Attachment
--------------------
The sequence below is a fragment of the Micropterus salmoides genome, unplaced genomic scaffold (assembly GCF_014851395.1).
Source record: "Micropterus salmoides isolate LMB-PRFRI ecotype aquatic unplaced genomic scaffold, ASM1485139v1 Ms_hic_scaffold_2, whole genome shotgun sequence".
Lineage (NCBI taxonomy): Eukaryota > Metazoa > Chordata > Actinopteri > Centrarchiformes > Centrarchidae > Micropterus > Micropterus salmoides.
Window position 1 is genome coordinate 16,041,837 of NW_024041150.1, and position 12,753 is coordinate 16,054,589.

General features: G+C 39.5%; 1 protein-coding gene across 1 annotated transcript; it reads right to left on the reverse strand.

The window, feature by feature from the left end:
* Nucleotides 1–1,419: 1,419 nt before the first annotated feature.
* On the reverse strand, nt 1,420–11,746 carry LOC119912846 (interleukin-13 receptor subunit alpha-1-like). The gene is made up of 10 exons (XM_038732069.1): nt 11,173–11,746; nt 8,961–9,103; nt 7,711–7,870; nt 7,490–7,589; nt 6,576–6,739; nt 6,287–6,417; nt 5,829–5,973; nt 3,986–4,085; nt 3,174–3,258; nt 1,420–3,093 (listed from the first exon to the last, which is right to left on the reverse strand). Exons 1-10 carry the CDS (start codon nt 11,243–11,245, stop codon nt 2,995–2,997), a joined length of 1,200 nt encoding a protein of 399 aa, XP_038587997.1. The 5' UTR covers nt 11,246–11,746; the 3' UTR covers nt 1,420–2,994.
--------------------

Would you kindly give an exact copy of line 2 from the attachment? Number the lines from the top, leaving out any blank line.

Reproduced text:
Source record: "Micropterus salmoides isolate LMB-PRFRI ecotype aquatic unplaced genomic scaffold, ASM1485139v1 Ms_hic_scaffold_2, whole genome shotgun sequence".